I remember the moment when I first thought English wine had a future on the global stage. It was 1998, and I was tasting Nyetimber’s 1992 Blanc de Blancs and 1993 Classic Cuvée. It was like tasting Marlborough Sauvignon Blanc for the first time – a moment where you think, ‘I’ve never tasted anything like this before – and I’m not sure anything has ever tasted like this before.’
It was the acidity that struck me – not searing, but scything – and the scythe was made of the finest silver, slicing through the wine but glittering as it went, wrapping itself around it with an amazing flavour of unpasteurised, French crème fraiche, hazelnuts just off the fire, and croissant – yes, croissant rather than brioche – fresh from the oven.
That was the moment when I thought, “Hang on, we might just have a new category of wine here.” Then I came across people like Ridgeview, who were also making some good stuff, but didn’t have the same scale and ambition at the time. I remember [Ridgeview founder] Mike Roberts launching his wines a lot younger, and I said to him, ‘Mike, this is only a couple of years old,’ and he said, ‘Cashflow, old boy.’ Nyetimber kept its wine on the lees for five years to develop all those flavours, but he wasn’t able to.
Thankfully, these days, English winemaking is a sufficiently attractive proposition that large numbers of people have now come into it with sufficient finance to do it properly. And they’re doing it for the right reasons – so if it takes 10 years or so (to turn a profit), they’ll be here for 10 years. And the volumes are now such that Tamara Roberts [Mike’s daughter, now at the helm of Ridgeview] tells me they can’t sell everything they’ve made in vintages like 2018, for example, and they’re almost obliged to hold more of it back. It’s the same at Bolney, Hattingley Valley and others.
Doubtless England’s reputation will continue to be led by sparkling wines made from Champagne varieties – that’s the thing that the whole world is now aware of. We can do that at the top level, and it must lead the way. We’ve been given a calling card on a golden platter and, luckily enough, it’s a wine that’s the most expensive type of wine in the world, which is important – with 6 million extra vines coming on stream, there’s going to be a lot of wine to sell. And there’s plenty of potential for more planting too.
Researching my new book on English wine, I drove for miles around the countryside. I was struck by how much potential there is. In Essex, Kent and Sussex, there are still plenty of spots that haven’t been planted. But even in Yorkshire, there’s huge potential. And if Professor Selley at Imperial College is correct, in that by 2080 it’ll be too hot in the south of the UK, well the chalk and Jurassic limestone soil goes right up to Scarborough and the Tees.
Dr Alistair Nesbitt from the university of East Anglia said he thought there was up to 35,000ha of prime vineyard land still unplanted – huge parts of Essex and Suffolk, some in Norfolk, Lincolnshire, south-east Yorkshire, to say nothing of the Chilterns. Even Kent. You’d think Kent would be the first to be fully planted, but it’s not (though I’m still convinced LVMH has bought up 1,000ha somewhere there and is going to suddenly reveal it’s started planting).
I don’t necessarily think that Champagne makers who come over here make better wine – in fact, until they cast off their Champagne mindset, I think they probably make worse wine. English wine doesn’t need a Champagne taste profile – we need an English taste profile, and it’s genuinely different. If it wasn’t for the fact that Champagne had been world-famous for 150 years and was the benchmark for celebration, extravagance and excessive price, we wouldn’t be talking about it, from a stylistic perspective. But it suits us to do so, because we also use the Méthode Anglaise (sorry, I mean Méthode Champenoise, silly me).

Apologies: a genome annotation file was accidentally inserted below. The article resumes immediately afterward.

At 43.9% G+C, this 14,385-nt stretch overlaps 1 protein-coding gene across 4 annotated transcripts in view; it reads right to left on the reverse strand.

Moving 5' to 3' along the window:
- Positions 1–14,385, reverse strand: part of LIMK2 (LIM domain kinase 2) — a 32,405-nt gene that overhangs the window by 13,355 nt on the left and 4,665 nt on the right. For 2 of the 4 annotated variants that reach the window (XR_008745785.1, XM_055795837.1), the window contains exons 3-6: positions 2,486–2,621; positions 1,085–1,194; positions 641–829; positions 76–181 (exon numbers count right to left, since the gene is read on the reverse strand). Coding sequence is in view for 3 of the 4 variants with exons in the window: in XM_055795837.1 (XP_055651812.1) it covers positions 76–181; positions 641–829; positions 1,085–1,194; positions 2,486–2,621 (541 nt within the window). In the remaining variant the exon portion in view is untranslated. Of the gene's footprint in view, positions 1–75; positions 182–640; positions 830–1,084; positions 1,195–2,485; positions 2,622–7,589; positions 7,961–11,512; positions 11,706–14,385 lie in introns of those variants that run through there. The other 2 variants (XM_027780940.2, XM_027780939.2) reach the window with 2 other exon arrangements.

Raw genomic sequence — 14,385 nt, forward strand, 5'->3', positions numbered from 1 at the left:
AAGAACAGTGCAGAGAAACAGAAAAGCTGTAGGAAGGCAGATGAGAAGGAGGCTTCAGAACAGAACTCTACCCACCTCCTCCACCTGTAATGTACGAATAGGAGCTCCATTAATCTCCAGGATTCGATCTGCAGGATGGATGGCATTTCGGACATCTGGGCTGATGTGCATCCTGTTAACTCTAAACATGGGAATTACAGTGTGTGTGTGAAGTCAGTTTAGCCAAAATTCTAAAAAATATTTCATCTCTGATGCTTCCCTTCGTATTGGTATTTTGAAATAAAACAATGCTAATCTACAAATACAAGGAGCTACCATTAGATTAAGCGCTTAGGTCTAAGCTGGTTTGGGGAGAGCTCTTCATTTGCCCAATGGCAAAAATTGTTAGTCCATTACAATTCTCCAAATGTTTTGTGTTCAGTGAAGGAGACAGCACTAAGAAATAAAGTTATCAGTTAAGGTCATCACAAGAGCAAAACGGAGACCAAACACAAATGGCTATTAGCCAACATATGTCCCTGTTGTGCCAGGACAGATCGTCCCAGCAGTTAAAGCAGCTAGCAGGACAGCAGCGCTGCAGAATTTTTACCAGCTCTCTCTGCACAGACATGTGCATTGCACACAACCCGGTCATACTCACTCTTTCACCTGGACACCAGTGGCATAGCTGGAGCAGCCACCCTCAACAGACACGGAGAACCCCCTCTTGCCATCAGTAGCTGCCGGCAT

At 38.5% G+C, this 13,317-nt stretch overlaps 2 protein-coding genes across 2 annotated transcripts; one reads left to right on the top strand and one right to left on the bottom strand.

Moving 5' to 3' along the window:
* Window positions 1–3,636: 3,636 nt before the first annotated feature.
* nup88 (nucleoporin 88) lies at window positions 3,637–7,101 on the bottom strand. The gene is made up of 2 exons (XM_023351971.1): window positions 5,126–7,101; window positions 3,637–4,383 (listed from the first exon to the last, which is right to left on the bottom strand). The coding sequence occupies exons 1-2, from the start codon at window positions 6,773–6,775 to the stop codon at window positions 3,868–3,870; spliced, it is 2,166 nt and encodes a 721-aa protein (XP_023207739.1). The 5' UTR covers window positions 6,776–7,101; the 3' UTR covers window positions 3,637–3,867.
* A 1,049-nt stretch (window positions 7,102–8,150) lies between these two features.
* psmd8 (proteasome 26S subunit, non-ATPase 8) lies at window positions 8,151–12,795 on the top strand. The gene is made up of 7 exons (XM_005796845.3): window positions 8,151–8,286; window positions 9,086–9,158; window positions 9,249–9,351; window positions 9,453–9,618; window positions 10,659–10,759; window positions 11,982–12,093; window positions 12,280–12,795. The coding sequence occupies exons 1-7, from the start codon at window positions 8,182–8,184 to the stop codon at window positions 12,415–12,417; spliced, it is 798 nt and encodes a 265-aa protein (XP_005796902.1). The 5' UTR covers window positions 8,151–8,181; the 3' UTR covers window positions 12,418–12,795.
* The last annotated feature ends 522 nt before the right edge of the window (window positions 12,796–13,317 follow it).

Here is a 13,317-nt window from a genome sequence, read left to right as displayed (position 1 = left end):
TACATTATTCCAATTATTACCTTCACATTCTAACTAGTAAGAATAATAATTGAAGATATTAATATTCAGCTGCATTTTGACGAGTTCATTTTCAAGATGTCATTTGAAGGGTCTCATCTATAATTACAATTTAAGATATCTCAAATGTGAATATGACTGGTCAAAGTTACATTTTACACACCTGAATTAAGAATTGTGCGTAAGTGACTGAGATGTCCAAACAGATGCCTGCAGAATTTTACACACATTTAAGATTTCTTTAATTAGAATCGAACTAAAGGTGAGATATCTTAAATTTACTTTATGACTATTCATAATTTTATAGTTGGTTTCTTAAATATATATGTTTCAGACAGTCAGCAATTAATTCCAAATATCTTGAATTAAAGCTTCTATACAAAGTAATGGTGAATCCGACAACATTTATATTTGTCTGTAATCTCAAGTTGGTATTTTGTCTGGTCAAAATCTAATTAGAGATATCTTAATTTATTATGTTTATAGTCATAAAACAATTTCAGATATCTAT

In 20 years, many more of the Champagne houses will have fully-blown operations over here. By then, I think we’ll have a considerable reputation for still wines too. I can count on the fingers of one hand the number of [still] Côteaux Champenois I’ve enjoyed. And they can’t carbonate, or make charmat-method wines in Champagne – whereas we can do whatever we want. And we should.
Rosé will be the big thing. English wineries should be making some of best still rosé in Europe. We’ve got tons of Pinot Noir and Pinot Meunier, and won’t be able to sell it all at £30+ a bottle in a sparkling format. Instead we should make 9-month old rosé. Look how fashionable it is – all those celebrity Provence rosés. We can do it at a higher quality and a lower price, even with a little bit of Dornfelder, or Rondo.
I think eventually England will become a leading area for Pinot Noir and Chardonnay – Kent, Essex and Sussex is capable, in time, of producing the kind of delicate, elegant, refreshing Pinot that will become increasingly difficult in Burgundy, and the kind of Chardonnay they’re not even making in Chablis any more. These days, I find most Chablis too ripe and soft – I haven’t bought a grand cru for donkey’s years. I buy Petit Chablis instead, because it’s closer in style to what I thought Chablis was meant to be. It’s the same with Meursault, Puligny et al – I find them too rich and broad and round – all glycerin and fat. And then you get that reductive savouriness that has been put on it and has been a curse in places in Australia – a manufactured winemaker’s reductiveness which I find as intrusive as new oak.
English winemakers won’t have to worry about any of that. I’m not saying we’re going to be making wines to rival grand cru Burgundy in 20 years’ time. But the potential is there to expand our reputation beyond sparkling wines into still rosés, Pinots and Chardonnays – and I couldn’t be more excited about it.
Oz Clarke’s English Wine: From Still to Sparkling. The NEWEST New World Wine Country is published by Pavilion Books on 3rd September.